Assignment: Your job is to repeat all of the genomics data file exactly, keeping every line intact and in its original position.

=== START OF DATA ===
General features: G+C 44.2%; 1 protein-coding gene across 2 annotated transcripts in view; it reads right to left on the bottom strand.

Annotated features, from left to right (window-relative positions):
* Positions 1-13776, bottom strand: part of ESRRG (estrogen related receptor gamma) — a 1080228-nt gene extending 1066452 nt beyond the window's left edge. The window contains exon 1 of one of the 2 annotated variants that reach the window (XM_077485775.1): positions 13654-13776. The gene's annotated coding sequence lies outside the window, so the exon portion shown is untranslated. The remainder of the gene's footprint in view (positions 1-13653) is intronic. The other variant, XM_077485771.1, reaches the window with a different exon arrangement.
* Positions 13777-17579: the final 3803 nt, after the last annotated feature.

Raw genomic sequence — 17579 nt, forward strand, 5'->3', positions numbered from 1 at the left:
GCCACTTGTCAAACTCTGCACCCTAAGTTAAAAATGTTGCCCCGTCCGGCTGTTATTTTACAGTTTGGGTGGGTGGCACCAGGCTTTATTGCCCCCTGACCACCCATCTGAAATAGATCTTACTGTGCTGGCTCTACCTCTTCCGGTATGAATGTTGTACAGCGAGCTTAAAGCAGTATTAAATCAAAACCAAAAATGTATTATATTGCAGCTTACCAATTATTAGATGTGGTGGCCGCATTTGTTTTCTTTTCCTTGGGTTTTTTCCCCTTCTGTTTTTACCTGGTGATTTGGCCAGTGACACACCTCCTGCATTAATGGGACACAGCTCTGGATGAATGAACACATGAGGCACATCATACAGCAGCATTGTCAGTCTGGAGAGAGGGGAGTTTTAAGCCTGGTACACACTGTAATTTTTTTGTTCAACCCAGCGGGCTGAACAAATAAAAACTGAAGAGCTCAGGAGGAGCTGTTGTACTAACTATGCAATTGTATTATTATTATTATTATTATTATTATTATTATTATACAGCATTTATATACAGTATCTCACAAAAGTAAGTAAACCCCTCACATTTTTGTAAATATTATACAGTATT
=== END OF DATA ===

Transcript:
General features: G+C 44.2%; 1 protein-coding gene across 2 annotated transcripts in view; it reads right to left on the bottom strand.

Annotated features, from left to right (window-relative positions):
* Positions 1-13776, bottom strand: part of ESRRG (estrogen related receptor gamma) — a 1080228-nt gene extending 1066452 nt beyond the window's left edge. The window contains exon 1 of one of the 2 annotated variants that reach the window (XM_077485775.1): positions 13654-13776. The gene's annotated coding sequence lies outside the window, so the exon portion shown is untranslated. The remainder of the gene's footprint in view (positions 1-13653) is intronic. The other variant, XM_077485771.1, reaches the window with a different exon arrangement.
* Positions 13777-17579: the final 3803 nt, after the last annotated feature.

Raw genomic sequence — 17579 nt, forward strand, 5'->3', positions numbered from 1 at the left:
GCCACTTGTCAAACTCTGCACCCTAAGTTAAAAATGTTGCCCCGTCCGGCTGTTATTTTACAGTTTGGGTGGGTGGCACCAGGCTTTATTGCCCCCTGACCACCCATCTGAAATAGATCTTACTGTGCTGGCTCTACCTCTTCCGGTATGAATGTTGTACAGCGAGCTTAAAGCAGTATTAAATCAAAACCAAAAATGTATTATATTGCAGCTTACCAATTATTAGATGTGGTGGCCGCATTTGTTTTCTTTTCCTTGGGTTTTTTCCCCTTCTGTTTTTACCTGGTGATTTGGCCAGTGACACACCTCCTGCATTAATGGGACACAGCTCTGGATGAATGAACACATGAGGCACATCATACAGCAGCATTGTCAGTCTGGAGAGAGGGGAGTTTTAAGCCTGGTACACACTGTAATTTTTTTGTTCAACCCAGCGGGCTGAACAAATAAAAACTGAAGAGCTCAGGAGGAGCTGTTGTACTAACTATGCAATTGTATTATTATTATTATTATTATTATTATTATTATTATACAGCATTTATATACAGTATCTCACAAAAGTAAGTAAACCCCTCACATTTTTGTAAATATTATACAGTATT